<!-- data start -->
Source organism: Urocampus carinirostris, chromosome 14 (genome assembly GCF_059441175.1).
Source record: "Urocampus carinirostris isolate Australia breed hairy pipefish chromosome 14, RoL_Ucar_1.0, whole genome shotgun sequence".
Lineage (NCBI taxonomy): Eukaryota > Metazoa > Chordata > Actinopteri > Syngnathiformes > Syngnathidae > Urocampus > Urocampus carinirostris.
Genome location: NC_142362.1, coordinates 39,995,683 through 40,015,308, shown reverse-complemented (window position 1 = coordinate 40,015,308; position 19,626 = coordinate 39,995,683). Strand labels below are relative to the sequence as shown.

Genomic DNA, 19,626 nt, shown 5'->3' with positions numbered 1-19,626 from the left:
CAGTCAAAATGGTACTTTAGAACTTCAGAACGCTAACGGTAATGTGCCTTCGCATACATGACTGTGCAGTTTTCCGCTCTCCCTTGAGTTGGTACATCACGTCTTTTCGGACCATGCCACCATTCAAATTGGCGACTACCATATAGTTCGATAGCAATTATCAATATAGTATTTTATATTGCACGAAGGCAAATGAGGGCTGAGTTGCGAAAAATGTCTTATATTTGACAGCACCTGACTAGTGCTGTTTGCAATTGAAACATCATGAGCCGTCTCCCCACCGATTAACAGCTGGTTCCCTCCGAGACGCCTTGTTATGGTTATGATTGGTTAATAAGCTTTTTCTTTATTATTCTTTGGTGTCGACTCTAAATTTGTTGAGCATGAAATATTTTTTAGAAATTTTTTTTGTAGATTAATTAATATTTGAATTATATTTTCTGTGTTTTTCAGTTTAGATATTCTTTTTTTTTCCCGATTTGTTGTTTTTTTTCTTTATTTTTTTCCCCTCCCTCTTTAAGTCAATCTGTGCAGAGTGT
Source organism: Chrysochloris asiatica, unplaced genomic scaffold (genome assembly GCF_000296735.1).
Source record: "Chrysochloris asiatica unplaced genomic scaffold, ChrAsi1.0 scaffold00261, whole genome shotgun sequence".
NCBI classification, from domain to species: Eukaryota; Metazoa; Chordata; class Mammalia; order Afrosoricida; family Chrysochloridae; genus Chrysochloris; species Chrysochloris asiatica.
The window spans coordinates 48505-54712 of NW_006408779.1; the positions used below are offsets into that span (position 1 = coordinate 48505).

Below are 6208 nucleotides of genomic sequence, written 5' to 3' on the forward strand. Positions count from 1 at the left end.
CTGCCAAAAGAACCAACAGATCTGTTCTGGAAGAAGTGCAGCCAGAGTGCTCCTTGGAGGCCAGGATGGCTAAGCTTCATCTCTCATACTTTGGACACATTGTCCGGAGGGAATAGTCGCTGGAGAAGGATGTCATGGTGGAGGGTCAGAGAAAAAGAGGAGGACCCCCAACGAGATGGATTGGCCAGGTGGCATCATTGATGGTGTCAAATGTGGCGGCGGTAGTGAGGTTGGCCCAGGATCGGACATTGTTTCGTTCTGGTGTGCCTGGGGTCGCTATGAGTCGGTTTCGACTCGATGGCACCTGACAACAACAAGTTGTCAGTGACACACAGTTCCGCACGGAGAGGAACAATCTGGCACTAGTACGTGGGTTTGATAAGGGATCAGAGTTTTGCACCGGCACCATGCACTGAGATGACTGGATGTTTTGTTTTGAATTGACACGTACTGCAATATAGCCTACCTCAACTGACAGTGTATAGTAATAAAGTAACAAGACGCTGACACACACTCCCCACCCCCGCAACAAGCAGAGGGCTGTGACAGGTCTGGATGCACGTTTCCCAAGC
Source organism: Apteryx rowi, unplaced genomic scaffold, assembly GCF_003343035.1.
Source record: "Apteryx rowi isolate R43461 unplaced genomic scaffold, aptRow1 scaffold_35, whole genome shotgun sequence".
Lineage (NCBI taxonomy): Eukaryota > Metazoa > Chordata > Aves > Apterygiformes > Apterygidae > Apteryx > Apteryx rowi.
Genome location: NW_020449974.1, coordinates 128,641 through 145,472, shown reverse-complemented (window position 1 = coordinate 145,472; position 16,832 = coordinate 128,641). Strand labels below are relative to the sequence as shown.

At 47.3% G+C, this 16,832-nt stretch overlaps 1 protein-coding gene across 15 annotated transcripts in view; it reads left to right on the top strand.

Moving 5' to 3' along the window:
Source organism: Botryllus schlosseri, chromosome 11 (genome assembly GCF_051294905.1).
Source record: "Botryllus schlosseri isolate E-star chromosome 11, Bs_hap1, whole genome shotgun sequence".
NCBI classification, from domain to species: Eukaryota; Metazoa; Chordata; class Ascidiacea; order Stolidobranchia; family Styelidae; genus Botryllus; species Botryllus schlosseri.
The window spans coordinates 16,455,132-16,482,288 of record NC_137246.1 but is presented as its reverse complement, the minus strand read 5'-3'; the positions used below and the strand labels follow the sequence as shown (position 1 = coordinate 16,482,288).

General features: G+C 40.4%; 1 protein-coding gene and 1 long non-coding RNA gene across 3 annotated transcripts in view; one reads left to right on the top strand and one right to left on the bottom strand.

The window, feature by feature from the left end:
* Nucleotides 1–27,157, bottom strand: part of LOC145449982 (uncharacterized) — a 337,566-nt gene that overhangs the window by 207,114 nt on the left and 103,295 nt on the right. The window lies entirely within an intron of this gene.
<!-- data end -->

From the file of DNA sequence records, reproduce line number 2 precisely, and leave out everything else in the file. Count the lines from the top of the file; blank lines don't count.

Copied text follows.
Source record: "Urocampus carinirostris isolate Australia breed hairy pipefish chromosome 14, RoL_Ucar_1.0, whole genome shotgun sequence".